By Dennis Rainey
Teenagers were causing a huge problem in one section of South Africa. They were running wild in the untamed bush and creating havoc with wild animals in a popular game reserve near Pilanesberg. According to a Los Angeles Times report, the teenagers killed rhinos, charged cars of safari-goers, and even killed one German businessman who was rescuing his toddler who had fallen out of a car window.
Who were these adolescent bullies?
Transplanted teenage orphans. Young male bull elephants.
The problem began when zoologists transplanted a number of juvenile elephants to Pilanesberg that had been abandoned in another game park. No older elephants existed in Pilanesberg to help “raise” the youngsters.
According to the report, the young bulls were coming into sexual maturity 10 years earlier than normal, and the “effects of their broken home life are becoming dangerously apparent. … Rebuffed by older elephant cows, some teen-age bulls have taken to mating with the white rhinoceros … Several rhinos have been killed in the process. Other young bulls are taking out their aggression on people, charging groups of tourists…”
To solve the problem authorities introduced a half dozen adult bull elephants—all more than 40 years old. One zoologist stated, “Hopefully, the adult bulls will put these young elephants into their place.”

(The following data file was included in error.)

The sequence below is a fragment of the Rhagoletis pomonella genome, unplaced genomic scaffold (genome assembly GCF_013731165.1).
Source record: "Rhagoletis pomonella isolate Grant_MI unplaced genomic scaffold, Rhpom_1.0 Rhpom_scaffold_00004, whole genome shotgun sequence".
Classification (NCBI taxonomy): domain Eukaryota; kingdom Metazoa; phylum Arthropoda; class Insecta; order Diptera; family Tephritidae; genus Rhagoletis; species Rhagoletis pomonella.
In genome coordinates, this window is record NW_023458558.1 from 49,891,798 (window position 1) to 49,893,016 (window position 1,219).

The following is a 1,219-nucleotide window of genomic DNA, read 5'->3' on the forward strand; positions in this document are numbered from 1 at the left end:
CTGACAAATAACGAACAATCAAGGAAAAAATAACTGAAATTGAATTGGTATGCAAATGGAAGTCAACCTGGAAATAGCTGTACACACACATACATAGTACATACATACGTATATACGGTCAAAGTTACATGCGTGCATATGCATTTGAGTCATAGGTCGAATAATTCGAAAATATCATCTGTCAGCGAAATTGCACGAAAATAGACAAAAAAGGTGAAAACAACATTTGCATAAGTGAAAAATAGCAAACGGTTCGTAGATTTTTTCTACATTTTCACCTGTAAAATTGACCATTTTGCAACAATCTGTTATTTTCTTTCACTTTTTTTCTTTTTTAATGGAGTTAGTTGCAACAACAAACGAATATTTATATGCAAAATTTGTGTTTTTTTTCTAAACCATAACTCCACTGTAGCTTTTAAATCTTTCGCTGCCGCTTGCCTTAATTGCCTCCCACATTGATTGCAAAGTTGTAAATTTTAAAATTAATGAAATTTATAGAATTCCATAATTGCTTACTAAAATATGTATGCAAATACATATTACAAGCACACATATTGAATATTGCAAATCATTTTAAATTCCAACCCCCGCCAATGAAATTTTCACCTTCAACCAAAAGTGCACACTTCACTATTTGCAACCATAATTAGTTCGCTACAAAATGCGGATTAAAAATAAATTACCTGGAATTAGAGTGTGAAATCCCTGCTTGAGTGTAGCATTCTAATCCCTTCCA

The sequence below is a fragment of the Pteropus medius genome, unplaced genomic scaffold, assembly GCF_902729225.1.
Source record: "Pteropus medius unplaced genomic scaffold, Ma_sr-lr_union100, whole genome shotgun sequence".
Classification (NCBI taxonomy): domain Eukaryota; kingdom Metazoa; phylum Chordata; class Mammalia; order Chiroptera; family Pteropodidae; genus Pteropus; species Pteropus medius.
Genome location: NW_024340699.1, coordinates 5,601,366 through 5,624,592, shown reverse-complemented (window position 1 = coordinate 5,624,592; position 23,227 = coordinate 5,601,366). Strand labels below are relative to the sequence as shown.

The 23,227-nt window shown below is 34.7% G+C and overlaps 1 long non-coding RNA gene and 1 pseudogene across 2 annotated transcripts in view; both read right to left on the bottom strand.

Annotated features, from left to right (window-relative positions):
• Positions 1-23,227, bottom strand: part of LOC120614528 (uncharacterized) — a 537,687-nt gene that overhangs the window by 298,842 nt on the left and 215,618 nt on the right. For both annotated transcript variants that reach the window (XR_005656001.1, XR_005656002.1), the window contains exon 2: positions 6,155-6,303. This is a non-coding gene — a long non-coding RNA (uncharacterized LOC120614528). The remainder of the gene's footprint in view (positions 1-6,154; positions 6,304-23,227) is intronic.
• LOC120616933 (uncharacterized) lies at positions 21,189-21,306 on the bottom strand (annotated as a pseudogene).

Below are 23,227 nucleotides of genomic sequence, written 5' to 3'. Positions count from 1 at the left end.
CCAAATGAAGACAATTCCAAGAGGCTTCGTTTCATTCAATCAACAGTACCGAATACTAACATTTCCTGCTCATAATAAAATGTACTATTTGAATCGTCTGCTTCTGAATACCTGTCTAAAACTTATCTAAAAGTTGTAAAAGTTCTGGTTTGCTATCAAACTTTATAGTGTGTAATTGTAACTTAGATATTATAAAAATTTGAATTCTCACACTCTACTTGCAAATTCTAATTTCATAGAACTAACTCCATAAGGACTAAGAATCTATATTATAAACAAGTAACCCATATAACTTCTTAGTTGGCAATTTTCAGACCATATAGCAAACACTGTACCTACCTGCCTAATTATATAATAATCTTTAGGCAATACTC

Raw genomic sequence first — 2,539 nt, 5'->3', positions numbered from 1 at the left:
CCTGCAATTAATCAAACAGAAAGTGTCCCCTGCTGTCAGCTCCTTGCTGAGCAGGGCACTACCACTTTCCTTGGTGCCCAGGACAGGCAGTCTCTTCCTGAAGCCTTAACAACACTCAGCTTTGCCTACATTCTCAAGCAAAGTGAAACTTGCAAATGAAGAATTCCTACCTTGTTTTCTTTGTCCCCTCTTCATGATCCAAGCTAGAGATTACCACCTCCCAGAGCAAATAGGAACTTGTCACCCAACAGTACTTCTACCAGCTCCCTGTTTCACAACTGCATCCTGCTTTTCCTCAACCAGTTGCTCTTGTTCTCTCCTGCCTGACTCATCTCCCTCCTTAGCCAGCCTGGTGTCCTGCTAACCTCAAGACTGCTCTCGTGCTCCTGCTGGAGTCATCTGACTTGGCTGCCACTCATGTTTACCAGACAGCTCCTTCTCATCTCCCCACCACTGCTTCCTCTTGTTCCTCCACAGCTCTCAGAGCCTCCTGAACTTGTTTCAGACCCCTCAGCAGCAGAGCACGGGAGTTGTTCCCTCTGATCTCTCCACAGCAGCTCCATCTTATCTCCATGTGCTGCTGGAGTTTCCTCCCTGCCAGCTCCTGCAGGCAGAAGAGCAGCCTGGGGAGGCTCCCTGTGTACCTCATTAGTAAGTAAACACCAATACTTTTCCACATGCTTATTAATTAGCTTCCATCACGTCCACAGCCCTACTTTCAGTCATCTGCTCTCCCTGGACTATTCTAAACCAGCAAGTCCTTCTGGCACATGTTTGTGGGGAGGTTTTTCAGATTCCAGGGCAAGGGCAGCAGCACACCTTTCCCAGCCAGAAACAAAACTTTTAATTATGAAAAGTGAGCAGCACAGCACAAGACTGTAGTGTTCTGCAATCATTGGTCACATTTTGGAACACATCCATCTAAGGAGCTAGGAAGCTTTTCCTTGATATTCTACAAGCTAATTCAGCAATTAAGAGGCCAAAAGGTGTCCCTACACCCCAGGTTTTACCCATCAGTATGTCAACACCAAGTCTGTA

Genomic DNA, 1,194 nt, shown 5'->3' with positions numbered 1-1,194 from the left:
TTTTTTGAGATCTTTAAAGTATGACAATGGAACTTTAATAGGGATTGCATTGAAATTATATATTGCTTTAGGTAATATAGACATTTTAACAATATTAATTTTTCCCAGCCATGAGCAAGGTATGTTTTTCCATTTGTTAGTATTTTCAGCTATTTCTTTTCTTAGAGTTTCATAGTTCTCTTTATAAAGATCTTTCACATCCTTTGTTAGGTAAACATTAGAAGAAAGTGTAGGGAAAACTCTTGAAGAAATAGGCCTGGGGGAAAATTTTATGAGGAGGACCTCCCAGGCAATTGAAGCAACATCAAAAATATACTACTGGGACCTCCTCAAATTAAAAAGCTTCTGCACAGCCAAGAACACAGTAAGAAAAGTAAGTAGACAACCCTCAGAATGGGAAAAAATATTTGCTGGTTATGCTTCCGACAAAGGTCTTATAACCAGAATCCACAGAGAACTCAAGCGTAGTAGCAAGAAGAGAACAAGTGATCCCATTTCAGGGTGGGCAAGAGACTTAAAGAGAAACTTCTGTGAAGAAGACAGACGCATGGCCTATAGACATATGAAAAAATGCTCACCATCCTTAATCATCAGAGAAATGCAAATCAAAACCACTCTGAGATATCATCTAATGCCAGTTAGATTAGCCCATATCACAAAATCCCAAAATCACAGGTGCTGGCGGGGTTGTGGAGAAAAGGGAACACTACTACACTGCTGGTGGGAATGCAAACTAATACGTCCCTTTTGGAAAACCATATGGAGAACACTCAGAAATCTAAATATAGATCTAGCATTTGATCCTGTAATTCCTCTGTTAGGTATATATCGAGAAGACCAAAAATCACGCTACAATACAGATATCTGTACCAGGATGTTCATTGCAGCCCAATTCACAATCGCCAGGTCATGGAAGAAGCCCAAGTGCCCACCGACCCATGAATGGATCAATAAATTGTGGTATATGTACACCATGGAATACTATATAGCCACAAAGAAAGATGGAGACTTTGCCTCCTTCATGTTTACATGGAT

In the six months that followed, there were no reported incidents with rhinos or tourists.
Parents need to be involved
Though we have never supervised the rearing of teenage elephants, Barbara and I did raise six very human teenagers, and we can affirm the initial findings in South Africa: Teenagers need parents to be involved in their lives.
It’s true in our home and it was true in King David’s home. Consider the arrogant and rebellious son of King David, Adonijah. In 1 Kings 1:6 we find a clue to why Adonijah ran wild. Speaking of Adonijah, the Scripture says, “And his father had never crossed him at any time by asking, ‘Why have you done so?’” (NASB).
David’s mistake? He didn’t let his son know when he had stepped across boundaries. David may have not even established boundaries. The King may have been too busy to get involved in Adonijah’s life, abandoning him to the culture and its lack of values.
Obviously, David’s error does not excuse his son’s rebellion. But it contributed to the problem. In fact, his son’s rebellion may have even resulted with Adonijah pushing David out of his life. Teens try to do that, if you let them.
After years of managing the Rainey Game Preserve, Barbara and I have learned the following lessons. Clip this out and save it … someday you may need to re-read this.
Lesson #1: Your teens need to know that they are loved.
We had good teens, but even good teens can be tempted. When they fail, and they likely will, they need to know that your love is greater than their errors, foolishness, and rebellion.
Hug them and remind them you love them. We’ll never forget the day one of teens came home from school and got a big hug from Barbara. She let go. Our teenager didn’t.
What our teen was saying by continuing to hug her was, “It’s really hard out there. Peers are cruel. The culture is filled with lies, trying to deceive us. But my home is my refuge, my harbor in the storm. And Mom, your hugs remind me I’m loved. You comfort me, and you protect me.”
Love, real love, is both tough and tender. Do not underestimate the power of God’s love poured out through you as a mom or a dad. Your children need both.